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Speaking your language: Indigenous interpreters boost access to services
Indigenous interpreter services are important in the lives of many Aboriginal and Torres Strait Islander people. They enable effective access to government services and opportunities.
The Australian Government is expanding its use and availability of Indigenous interpreters. This includes on-demand interpreting services in 8 commonly spoken Northern and Central Australian Aboriginal languages that are now available over the phone through the Northern Territory Aboriginal Interpreter Service (AIS).
The on-demand interpreting service is the first of it’s kind in Australia and the Department of Human Services (DHS) is the largest user. This service is in addition to a service that includes over 100 Indigenous languages and dialects that can be booked by appointment through the AIS, and Kimberley Interpreting Service.
DHS also has its own multilingual staff and Indigenous Call Centre staff who make its services and support more accessible.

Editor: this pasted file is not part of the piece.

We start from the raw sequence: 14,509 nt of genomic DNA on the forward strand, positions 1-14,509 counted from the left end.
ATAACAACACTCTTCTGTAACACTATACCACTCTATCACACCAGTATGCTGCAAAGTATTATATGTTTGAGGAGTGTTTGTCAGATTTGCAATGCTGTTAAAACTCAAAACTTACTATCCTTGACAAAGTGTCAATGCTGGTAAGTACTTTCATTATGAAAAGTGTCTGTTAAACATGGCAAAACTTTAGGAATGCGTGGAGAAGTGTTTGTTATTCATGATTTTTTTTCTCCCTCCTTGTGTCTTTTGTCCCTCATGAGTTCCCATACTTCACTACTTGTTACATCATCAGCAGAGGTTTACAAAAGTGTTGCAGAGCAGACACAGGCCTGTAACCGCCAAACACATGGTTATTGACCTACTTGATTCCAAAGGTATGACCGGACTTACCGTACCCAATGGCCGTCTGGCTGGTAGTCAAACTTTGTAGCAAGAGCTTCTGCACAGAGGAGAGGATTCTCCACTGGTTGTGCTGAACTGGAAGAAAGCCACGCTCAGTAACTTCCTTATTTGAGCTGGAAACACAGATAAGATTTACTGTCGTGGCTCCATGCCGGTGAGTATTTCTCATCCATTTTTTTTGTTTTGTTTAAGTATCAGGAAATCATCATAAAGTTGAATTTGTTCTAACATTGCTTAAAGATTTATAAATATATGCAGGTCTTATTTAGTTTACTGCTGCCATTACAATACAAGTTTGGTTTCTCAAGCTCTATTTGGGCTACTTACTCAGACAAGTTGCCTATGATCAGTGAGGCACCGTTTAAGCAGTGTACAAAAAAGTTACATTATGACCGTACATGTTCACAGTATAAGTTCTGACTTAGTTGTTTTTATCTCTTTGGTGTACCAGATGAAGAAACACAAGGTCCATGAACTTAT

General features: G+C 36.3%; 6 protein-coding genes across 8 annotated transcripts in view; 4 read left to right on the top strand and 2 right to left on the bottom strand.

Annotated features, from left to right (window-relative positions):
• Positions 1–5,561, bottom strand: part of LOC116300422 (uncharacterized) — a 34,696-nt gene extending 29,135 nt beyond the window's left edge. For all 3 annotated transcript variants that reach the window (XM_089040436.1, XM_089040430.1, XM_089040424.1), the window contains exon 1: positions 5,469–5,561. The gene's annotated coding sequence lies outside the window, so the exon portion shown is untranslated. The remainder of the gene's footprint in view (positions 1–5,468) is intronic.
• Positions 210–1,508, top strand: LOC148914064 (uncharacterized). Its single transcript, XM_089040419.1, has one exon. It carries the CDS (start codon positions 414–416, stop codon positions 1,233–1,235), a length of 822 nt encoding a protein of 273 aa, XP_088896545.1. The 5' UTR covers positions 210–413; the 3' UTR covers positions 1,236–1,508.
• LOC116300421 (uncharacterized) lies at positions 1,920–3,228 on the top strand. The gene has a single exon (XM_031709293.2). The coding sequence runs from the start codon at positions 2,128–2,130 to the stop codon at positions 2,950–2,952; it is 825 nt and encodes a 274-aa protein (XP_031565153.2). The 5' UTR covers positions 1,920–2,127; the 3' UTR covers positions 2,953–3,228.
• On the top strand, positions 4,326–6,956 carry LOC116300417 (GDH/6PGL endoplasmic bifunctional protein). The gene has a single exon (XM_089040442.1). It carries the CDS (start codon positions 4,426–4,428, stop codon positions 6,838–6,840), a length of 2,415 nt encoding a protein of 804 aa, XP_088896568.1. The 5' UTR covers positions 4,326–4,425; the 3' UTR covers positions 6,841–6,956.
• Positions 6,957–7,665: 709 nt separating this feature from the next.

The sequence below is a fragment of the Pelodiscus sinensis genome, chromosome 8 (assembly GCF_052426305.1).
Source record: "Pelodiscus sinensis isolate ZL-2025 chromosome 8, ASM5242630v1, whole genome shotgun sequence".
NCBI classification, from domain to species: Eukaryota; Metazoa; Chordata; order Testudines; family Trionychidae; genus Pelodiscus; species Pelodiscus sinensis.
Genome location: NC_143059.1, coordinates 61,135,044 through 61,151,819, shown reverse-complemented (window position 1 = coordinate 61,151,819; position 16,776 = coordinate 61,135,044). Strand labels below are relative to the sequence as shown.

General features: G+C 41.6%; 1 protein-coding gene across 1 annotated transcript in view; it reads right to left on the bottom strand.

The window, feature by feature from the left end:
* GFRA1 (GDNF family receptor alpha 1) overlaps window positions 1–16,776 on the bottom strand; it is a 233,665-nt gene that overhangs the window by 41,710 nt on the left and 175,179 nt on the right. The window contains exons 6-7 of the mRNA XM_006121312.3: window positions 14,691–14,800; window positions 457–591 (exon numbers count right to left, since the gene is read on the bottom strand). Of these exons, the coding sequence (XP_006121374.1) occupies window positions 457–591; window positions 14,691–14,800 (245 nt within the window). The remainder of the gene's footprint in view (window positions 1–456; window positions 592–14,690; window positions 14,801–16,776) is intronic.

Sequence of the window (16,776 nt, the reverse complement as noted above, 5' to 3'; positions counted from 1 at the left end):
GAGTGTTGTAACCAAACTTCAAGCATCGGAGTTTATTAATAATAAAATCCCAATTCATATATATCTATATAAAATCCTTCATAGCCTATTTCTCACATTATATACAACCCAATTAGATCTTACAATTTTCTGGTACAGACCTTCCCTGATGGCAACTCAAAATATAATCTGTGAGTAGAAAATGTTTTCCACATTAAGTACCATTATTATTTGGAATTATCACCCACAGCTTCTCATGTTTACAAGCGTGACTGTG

Susan Lampton is a Juru woman and a Programme Support Manager in the Indigenous Language Team at the Department of Human Services. Her role is to promote the use of Indigenous interpreting services within the department, and maintain strong relationships with other organisations.
‘By talking to people in languages they understand, from a source they trust, the department can walk the talk when it comes to embracing and preserving our languages,’ Susan said.
The United Nations Declaration on the Rights of Indigenous Persons requires measures be taken so Indigenous people can understand and be understood in political, legal and administrative matters.